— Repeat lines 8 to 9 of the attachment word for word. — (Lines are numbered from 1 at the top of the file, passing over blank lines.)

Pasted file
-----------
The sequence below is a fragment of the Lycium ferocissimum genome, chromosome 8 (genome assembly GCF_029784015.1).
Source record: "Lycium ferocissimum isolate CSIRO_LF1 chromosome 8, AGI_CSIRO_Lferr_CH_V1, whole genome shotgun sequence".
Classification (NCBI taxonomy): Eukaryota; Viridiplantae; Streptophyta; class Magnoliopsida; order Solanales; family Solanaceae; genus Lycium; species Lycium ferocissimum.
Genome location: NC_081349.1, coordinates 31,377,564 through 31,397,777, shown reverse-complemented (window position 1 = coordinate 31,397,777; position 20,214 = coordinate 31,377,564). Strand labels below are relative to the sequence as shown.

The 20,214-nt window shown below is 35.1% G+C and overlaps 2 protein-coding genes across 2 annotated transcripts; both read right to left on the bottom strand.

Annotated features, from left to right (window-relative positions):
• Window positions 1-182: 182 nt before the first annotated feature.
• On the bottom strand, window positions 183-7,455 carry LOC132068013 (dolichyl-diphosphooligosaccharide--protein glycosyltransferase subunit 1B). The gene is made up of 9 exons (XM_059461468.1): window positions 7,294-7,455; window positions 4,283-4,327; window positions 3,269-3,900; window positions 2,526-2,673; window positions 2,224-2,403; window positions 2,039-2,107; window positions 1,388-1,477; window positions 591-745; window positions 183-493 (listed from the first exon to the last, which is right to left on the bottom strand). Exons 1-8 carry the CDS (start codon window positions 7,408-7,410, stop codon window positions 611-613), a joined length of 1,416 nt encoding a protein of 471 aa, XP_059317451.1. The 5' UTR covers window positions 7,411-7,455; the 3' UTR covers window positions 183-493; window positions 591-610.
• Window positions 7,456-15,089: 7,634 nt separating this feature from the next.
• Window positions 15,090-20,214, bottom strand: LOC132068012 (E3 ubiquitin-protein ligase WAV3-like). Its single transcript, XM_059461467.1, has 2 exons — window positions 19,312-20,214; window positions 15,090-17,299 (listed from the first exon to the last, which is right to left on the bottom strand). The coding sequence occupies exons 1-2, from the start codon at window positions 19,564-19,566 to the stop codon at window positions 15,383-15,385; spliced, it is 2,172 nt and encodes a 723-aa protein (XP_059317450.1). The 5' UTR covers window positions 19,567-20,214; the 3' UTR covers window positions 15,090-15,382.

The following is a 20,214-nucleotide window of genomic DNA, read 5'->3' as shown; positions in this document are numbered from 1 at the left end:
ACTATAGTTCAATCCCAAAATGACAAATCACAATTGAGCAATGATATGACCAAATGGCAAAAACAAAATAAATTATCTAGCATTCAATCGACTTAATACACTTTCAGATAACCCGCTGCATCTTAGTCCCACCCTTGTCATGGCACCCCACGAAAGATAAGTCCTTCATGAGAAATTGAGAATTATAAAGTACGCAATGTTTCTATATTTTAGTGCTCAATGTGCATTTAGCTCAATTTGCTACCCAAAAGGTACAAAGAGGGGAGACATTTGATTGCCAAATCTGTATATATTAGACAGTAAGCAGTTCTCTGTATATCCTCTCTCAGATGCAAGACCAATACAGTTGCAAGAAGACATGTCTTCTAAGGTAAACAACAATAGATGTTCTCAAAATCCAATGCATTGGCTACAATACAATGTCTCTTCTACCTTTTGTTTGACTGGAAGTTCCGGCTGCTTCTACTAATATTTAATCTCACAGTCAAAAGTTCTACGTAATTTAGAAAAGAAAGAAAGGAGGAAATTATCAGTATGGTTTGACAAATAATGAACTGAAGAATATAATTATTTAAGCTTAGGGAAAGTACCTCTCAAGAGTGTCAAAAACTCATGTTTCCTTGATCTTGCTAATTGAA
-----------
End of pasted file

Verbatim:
• On the bottom strand, window positions 183-7,455 carry LOC132068013 (dolichyl-diphosphooligosaccharide--protein glycosyltransferase subunit 1B). The gene is made up of 9 exons (XM_059461468.1): window positions 7,294-7,455; window positions 4,283-4,327; window positions 3,269-3,900; window positions 2,526-2,673; window positions 2,224-2,403; window positions 2,039-2,107; window positions 1,388-1,477; window positions 591-745; window positions 183-493 (listed from the first exon to the last, which is right to left on the bottom strand). Exons 1-8 carry the CDS (start codon window positions 7,408-7,410, stop codon window positions 611-613), a joined length of 1,416 nt encoding a protein of 471 aa, XP_059317451.1. The 5' UTR covers window positions 7,411-7,455; the 3' UTR covers window positions 183-493; window positions 591-610.
• Window positions 7,456-15,089: 7,634 nt separating this feature from the next.